Democrats are about to experience the unbearable tightness of being the majority. With Trump’s impeachment behind them, the difficulty of governing looms large before Democrats’ historically slim congressional majority. Making their task even harder, their majority will narrow further, while a difficult midterm likely lies ahead.
Democrats’ January seizure of Congress was doubly unexpected. First, they had to win two Senate runoffs in historically red Georgia. Second, they had to do it on the heels of November’s disappointing outcome.
Democrats have never held such a narrow combined congressional majority, and neither party has governed long with so narrow a margin.
As November approached, Democrats expected to win the Senate outright and increase their House majority. They did neither. Instead they lost 10 House seats and gained just one Senate seat.
Democrats did go on to win the two Georgia runoffs, but they have also lost both House seats in November’s final two undecided races. All told, Democrats finished 2020’s election with a combined nine congressional seat loss, a 50-50 Senate, and a 222-213 House.
Putting Democrats’ combined nine-seat congressional majority into historical context, it is the narrowest combined margin since that of the Republicans in 2001. But Republicans’ 2001 nine-seat majority only lasted a few months, and then Vermont Sen. Jim Jeffords ended it by switching parties and giving Democrats the Senate. Republicans also held narrower majorities in 1953 and 1931, but in 1953 Republicans did not hold the presidency, and in 1931 the Depression guaranteed Democrats a sweep in 1932.
The bottom line is that Democrats have never held such a narrow combined congressional majority, and neither party has governed long with so narrow a margin.
Yet as tight as Democrats’ election margin was after November’s results, it is about to get tighter. Currently, three House vacancies put Democrats’ majority at 221-211, but the pending Senate confirmations of Rep. Marcia Fudge (Ohio) and Rep. Deb Haaland (N.M.) will take it to 219-211. This means that in order to pass legislation, Democrats can lose just three House votes and zero Senate votes. Democrats’ combined congressional margin of error will be just three votes.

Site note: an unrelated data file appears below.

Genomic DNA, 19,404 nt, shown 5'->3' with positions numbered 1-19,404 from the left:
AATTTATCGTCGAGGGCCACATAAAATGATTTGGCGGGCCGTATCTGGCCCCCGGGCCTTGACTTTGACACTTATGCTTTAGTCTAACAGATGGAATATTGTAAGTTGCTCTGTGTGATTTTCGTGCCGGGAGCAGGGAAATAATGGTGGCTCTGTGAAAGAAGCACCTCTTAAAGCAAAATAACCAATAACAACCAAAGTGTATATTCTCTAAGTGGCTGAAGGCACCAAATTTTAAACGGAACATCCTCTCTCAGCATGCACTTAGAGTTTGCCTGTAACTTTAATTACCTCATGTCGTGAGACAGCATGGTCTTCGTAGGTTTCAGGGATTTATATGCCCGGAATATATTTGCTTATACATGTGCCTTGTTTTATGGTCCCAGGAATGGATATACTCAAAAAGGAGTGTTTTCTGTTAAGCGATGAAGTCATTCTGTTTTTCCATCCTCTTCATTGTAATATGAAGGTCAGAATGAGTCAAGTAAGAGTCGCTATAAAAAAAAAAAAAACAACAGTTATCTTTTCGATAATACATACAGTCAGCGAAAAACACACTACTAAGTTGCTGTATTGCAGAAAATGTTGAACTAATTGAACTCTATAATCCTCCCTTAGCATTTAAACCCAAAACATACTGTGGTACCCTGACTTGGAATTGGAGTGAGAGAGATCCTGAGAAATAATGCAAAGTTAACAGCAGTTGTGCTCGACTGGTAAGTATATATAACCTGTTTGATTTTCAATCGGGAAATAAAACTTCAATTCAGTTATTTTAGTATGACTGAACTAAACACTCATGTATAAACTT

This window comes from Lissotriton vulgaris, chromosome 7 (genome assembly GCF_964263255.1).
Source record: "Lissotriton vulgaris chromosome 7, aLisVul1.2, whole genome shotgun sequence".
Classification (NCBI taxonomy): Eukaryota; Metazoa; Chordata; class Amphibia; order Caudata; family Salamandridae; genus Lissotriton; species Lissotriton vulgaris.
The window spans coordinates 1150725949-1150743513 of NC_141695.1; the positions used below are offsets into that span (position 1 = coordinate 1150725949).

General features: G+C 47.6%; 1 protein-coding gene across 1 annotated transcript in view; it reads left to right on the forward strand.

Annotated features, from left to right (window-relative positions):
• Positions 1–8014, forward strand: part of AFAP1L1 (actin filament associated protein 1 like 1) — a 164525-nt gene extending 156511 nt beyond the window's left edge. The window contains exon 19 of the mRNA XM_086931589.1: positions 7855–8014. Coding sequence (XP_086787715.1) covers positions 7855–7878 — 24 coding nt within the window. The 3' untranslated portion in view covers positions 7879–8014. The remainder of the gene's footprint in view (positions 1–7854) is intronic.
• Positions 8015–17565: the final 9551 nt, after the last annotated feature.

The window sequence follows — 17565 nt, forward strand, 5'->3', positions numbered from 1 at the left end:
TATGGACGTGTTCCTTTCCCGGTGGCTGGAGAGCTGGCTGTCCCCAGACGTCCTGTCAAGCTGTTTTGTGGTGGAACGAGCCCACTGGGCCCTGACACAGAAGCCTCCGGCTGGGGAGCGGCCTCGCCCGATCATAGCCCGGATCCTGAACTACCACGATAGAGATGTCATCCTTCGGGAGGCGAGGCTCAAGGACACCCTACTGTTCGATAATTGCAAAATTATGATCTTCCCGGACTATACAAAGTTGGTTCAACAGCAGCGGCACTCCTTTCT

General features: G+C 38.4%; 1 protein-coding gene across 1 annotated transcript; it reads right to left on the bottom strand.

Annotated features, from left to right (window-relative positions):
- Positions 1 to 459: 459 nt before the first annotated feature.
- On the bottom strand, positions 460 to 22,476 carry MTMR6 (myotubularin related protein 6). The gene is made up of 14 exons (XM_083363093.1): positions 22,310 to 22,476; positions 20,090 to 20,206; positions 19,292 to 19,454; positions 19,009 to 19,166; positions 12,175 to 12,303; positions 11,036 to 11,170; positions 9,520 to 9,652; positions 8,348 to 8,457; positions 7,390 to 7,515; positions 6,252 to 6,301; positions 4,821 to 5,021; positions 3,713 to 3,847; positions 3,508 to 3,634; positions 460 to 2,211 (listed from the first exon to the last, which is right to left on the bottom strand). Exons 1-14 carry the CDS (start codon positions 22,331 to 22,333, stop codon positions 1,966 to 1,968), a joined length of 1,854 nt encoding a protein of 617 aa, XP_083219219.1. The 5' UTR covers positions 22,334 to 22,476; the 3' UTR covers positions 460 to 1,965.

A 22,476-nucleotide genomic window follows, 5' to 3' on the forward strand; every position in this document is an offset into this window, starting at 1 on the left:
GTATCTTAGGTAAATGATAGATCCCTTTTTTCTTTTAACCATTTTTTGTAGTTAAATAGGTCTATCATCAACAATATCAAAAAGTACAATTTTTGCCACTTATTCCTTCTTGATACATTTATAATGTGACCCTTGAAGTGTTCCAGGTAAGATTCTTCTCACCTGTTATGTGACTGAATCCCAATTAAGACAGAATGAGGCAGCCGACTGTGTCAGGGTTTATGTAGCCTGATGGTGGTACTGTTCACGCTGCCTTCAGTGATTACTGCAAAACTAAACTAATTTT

As Democrats’ congressional margin is historically narrow, their circumstances are equally challenging. America is still gripped by pandemic, many areas are still locked down, the economy is still weak, civil unrest has been prevalent, and the public is divided and frustrated. Democrats face these with a margin of error of three.
Also compounding Democrats’ narrow congressional margin is their significant electoral separation. In the House, 39 Democrats won in 2020 by less than a 10-percentage-point margin. Those 39 won by an average of just 51.8 percent (versus an average Republican at 46.9 percent). At the same time, 143 Democrats won by over 20 percentage points, and 40 won by between 10 and 20 percentage points. Such great separation will put great pressure on Democrats’ unity on divisive issues.
In the Senate, where Democrats have no margin of error, they have electoral considerations too. Fourteen Democrats are running for reelection in 2022, and five won by less than 10 percentage points in their last election.
Finally, in November 2022, Democrats face a midterm election with Joe Biden in the White House. Historically, parties holding the presidency have fared poorly in midterms. When Clinton and Obama held the presidency, Democrats lost badly in their first midterm, averaging House losses of 58.5 seats and Senate losses of 7.5 seats. This precedent puts their already volatile congressional ingredients into a pressure cooker.
With Trump gone, Democrats must now govern. The circumstances could hardly be tougher, their congressional margins tighter, their electoral spectrum wider, or their midterm precedent more daunting. For the next 20 months, Democrats must not simply walk on eggshells; they must run on them.
J. T. Young served under President George W. Bush as the director of communications in the Office of Management and Budget and as deputy assistant secretary in legislative affairs for tax and budget at the Treasury Department. He served as a congressional staffer from 1987 through 2000.
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